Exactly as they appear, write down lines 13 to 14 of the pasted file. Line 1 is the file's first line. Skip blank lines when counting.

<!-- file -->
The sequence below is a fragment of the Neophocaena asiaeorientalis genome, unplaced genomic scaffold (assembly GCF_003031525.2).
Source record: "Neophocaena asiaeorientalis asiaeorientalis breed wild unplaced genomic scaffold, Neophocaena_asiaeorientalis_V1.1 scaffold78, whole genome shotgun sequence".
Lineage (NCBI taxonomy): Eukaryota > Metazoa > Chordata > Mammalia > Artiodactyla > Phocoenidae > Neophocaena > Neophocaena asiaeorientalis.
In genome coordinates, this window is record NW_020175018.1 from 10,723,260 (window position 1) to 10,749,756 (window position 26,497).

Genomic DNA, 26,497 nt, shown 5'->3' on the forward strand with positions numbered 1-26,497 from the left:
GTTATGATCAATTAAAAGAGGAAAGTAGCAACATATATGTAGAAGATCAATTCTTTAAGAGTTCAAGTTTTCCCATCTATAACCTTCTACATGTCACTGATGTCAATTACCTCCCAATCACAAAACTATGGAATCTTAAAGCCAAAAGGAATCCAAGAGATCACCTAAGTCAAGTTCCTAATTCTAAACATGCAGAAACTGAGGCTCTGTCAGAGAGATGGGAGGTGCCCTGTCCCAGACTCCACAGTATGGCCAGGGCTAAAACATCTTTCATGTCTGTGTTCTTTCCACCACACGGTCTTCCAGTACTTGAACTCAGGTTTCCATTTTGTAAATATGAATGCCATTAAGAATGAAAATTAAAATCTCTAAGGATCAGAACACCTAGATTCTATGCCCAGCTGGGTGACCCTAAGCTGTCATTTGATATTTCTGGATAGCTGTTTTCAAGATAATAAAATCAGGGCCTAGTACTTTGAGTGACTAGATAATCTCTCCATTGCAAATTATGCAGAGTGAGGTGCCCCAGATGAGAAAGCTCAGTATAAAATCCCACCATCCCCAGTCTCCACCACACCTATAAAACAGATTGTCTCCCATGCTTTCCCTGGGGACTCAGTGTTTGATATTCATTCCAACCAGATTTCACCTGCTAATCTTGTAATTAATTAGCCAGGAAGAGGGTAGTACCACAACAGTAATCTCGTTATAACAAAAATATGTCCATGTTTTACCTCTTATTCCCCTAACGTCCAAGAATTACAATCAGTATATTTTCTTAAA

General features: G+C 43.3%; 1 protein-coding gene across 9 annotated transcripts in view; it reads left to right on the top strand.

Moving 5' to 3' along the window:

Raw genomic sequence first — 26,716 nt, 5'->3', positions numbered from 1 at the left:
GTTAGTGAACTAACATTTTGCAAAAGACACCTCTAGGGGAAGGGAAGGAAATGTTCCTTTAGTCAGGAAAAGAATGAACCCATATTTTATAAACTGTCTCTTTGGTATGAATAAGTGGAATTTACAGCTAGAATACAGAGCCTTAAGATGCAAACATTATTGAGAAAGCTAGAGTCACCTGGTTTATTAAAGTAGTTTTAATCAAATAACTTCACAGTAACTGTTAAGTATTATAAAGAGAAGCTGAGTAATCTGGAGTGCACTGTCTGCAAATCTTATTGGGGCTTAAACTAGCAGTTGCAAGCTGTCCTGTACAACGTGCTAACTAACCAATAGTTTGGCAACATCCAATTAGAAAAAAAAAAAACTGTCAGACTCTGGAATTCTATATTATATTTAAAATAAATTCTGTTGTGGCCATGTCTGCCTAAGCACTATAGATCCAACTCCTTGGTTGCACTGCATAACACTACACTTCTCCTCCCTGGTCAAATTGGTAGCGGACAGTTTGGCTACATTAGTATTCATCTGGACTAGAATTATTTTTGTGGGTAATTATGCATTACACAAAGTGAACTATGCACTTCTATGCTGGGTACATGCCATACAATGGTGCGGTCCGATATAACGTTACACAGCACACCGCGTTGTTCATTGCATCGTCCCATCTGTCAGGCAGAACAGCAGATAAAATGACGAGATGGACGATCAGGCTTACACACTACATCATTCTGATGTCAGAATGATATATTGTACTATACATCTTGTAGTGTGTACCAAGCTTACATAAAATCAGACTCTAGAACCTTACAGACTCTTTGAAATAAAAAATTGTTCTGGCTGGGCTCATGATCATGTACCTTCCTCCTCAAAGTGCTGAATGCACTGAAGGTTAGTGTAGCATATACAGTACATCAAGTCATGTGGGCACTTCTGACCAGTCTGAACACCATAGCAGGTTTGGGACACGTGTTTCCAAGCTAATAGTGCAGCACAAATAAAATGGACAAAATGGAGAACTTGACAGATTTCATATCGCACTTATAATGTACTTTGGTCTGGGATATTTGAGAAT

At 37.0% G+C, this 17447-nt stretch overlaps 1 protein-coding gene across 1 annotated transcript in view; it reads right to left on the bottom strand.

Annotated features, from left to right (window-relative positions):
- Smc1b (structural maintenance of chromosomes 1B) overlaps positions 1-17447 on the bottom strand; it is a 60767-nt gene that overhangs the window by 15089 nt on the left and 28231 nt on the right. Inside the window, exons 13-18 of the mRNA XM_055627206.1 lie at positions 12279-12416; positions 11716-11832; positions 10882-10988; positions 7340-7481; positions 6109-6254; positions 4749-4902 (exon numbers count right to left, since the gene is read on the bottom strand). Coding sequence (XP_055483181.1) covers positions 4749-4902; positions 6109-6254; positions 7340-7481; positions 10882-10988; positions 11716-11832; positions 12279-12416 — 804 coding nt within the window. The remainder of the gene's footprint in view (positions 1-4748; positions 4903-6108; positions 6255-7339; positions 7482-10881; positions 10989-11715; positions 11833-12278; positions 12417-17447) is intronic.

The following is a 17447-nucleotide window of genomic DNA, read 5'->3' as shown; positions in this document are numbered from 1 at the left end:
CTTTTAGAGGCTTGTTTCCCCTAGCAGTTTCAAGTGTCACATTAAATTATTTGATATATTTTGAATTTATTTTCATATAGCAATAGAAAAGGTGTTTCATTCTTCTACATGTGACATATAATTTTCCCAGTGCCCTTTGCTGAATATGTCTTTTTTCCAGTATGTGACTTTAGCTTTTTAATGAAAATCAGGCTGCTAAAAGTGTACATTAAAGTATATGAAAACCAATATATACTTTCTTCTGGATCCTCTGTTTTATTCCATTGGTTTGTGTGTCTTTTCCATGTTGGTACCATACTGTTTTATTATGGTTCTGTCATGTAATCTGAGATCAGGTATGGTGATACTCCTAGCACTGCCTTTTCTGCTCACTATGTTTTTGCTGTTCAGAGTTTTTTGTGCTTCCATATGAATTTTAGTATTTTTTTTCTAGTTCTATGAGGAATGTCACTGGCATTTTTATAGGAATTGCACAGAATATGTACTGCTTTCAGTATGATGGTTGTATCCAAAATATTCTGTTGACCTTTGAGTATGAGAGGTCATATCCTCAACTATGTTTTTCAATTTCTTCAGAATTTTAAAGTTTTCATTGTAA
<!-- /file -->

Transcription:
- Smc1b (structural maintenance of chromosomes 1B) overlaps positions 1-17447 on the bottom strand; it is a 60767-nt gene that overhangs the window by 15089 nt on the left and 28231 nt on the right. Inside the window, exons 13-18 of the mRNA XM_055627206.1 lie at positions 12279-12416; positions 11716-11832; positions 10882-10988; positions 7340-7481; positions 6109-6254; positions 4749-4902 (exon numbers count right to left, since the gene is read on the bottom strand). Coding sequence (XP_055483181.1) covers positions 4749-4902; positions 6109-6254; positions 7340-7481; positions 10882-10988; positions 11716-11832; positions 12279-12416 — 804 coding nt within the window. The remainder of the gene's footprint in view (positions 1-4748; positions 4903-6108; positions 6255-7339; positions 7482-10881; positions 10989-11715; positions 11833-12278; positions 12417-17447) is intronic.

The following is a 17447-nucleotide window of genomic DNA, read 5'->3' as shown; positions in this document are numbered from 1 at the left end: